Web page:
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June 16 2021 11:51 AM

The author is a livestock waste management specialist in the department of animal sciences at University of California, Davis

No dairy producer wants to dispose of saleable milk, but there have been times in the past year, due to COVID-19 ramifications and other reasons, where some farms were asked to reduce production or dump milk. Some of this milk ended up being land applied to fields.

It’s important to consider the ramifications of the nutrients in milk from an agronomic perspective. Milk is nutritious. It’s also going to contribute to the nutrient load when applied to land.

The table summarizes the nutrient composition of various sized tankers of milk based on bulk tank analyses from 34 Central Valley dairies in California. Every 5,000 gallons of milk contained 217 pounds of nitrogen and 35 pounds of phosphorus. When diets are formulated to the National Research Council’s recommendations for dairy cattle, a cow producing 88 pounds of milk is expected to excrete 0.99 pound of nitrogen and 0.17 pound of phosphorus daily.

On a phosphorus basis, 5,000 gallons of milk is equivalent to 205 milking cows’ worth of manure for one day. On a nitrogen basis, 5,000 gallons of milk is equivalent to 220 cows’ daily manure.

From a nutrient uptake perspective, an acre of corn silage yielding 30 tons at 27% dry matter (DM) removes 243 pounds of nitrogen (1.5% nitrogen on a DM basis) and 43 pounds of phosphorus (0.27% phosphorus on a DM basis). In the example above, another 0.8 acre of land is needed to grow corn silage to utilize the phosphorus from 5,000 gallons of milk. If your corn yields or phosphorus concentrations are lower, you’ll need more land.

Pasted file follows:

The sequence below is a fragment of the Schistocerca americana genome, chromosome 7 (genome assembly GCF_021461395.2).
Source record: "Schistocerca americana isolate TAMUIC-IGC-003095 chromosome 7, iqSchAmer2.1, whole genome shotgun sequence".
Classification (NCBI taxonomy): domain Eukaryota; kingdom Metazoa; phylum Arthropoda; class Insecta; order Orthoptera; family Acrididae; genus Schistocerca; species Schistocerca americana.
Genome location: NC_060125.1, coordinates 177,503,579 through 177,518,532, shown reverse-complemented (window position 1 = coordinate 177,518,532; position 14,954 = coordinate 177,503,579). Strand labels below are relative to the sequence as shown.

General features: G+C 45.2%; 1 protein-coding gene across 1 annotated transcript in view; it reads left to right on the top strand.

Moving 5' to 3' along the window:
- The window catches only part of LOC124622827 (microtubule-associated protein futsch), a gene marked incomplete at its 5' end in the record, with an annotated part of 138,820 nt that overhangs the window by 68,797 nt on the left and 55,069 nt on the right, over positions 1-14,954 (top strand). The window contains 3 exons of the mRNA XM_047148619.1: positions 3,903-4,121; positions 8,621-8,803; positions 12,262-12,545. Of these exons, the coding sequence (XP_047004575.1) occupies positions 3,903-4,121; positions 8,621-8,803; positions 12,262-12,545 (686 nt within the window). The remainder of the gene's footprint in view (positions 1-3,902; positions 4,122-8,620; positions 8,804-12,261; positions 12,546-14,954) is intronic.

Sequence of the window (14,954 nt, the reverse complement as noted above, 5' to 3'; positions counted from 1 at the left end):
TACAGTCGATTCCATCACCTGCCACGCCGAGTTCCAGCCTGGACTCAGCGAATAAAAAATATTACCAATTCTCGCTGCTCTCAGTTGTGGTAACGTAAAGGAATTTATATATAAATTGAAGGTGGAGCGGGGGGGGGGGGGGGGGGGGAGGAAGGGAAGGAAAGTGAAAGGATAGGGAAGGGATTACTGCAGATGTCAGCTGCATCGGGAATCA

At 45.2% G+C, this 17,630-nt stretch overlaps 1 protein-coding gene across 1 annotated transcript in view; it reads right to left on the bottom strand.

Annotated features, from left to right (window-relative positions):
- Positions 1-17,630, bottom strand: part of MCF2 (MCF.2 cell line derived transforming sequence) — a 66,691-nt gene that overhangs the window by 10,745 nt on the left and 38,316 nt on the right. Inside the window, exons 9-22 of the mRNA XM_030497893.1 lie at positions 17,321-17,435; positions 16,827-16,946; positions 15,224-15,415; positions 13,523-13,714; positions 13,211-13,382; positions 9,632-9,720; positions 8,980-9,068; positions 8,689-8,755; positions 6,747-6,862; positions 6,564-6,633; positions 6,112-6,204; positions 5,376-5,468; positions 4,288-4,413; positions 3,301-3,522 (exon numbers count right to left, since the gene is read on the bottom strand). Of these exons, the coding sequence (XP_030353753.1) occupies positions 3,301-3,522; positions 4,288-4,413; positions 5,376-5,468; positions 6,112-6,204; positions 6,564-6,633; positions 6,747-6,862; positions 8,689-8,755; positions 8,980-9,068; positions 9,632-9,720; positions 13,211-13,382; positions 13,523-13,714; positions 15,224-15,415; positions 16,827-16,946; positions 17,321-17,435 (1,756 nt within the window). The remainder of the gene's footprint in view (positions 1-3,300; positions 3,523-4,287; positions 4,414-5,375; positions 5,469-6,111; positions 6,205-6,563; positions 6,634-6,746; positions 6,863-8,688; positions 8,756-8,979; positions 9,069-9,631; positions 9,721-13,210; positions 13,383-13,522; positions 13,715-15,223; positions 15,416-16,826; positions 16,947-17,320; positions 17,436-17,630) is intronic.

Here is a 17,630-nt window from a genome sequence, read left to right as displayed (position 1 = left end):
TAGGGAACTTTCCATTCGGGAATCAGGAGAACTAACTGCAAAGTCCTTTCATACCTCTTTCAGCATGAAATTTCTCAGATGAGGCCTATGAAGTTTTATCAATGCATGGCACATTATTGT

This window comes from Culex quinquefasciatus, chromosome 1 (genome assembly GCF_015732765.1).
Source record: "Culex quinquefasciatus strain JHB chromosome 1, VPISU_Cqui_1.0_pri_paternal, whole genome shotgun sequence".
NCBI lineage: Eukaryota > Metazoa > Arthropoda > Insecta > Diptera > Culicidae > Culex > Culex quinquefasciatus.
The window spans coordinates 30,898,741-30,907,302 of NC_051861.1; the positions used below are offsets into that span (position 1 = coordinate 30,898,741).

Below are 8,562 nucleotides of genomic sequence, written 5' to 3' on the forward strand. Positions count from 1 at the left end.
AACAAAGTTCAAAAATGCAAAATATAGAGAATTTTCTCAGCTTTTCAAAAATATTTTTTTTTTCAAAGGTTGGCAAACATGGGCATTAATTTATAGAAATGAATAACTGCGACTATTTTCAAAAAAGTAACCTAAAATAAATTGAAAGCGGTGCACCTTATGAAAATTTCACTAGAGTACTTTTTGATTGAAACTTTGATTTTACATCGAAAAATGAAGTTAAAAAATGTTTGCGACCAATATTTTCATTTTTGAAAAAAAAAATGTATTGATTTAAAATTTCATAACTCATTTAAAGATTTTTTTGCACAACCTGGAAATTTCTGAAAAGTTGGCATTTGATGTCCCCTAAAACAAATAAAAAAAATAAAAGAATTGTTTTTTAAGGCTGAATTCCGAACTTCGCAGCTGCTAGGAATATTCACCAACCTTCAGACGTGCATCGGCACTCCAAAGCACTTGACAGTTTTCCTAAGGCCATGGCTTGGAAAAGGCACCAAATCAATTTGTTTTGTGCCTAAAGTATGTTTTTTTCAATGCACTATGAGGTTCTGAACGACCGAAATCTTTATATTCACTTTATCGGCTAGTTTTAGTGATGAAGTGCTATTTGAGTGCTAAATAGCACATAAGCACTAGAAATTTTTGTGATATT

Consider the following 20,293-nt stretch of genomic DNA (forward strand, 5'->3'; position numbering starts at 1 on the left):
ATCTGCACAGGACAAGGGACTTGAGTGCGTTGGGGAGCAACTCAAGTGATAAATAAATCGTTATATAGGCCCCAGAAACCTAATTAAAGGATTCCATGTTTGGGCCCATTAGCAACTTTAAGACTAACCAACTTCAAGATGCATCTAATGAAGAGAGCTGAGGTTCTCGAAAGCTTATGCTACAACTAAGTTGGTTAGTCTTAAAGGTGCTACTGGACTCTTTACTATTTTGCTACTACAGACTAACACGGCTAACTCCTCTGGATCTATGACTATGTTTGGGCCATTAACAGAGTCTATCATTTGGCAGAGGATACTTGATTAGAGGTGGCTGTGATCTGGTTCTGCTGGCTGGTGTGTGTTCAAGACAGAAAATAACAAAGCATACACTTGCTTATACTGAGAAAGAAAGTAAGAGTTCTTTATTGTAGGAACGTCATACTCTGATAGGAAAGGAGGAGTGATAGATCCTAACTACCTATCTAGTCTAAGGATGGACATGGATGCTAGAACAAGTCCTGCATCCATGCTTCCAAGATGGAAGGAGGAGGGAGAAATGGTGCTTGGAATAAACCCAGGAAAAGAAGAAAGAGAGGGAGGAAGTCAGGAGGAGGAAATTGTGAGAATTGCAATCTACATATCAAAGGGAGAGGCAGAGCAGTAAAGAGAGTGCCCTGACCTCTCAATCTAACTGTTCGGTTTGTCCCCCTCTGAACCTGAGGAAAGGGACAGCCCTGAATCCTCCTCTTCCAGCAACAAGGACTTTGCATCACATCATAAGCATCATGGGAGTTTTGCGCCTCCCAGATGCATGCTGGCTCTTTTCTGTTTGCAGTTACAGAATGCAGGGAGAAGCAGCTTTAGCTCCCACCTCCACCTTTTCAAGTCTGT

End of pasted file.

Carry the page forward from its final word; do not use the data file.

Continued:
Know your fields

Your geographic location and the amount of milk dumped will determine if you should have no concern, great concern, or if you’re somewhere in between. Remember to do your due diligence with your regulatory authority and notify them of milk disposals if this is a requirement. Also remember to include appropriate reporting.

Climate, watershed sensitivity, regulatory requirements, and other local specific conditions impact the potential challenges associated with dumping milk. In addition to the nutrient content, the fat composition of milk makes it quite a challenge to manage.

Minimizing undesirable mineral buildup in pipelines and odors, flies, and nutrient hot spots in fields is important. Uniform distribution of milk is key. In many states, a dairy association or cooperative extension service can provide guidelines for milk disposal.

I sincerely hope your future tanks go directly to your processor! But if you find yourself in a situation where milk must be land applied, please keep these values in mind.

This article appeared in the May 2021 issue of Journal of Nutrient Management on page 18.

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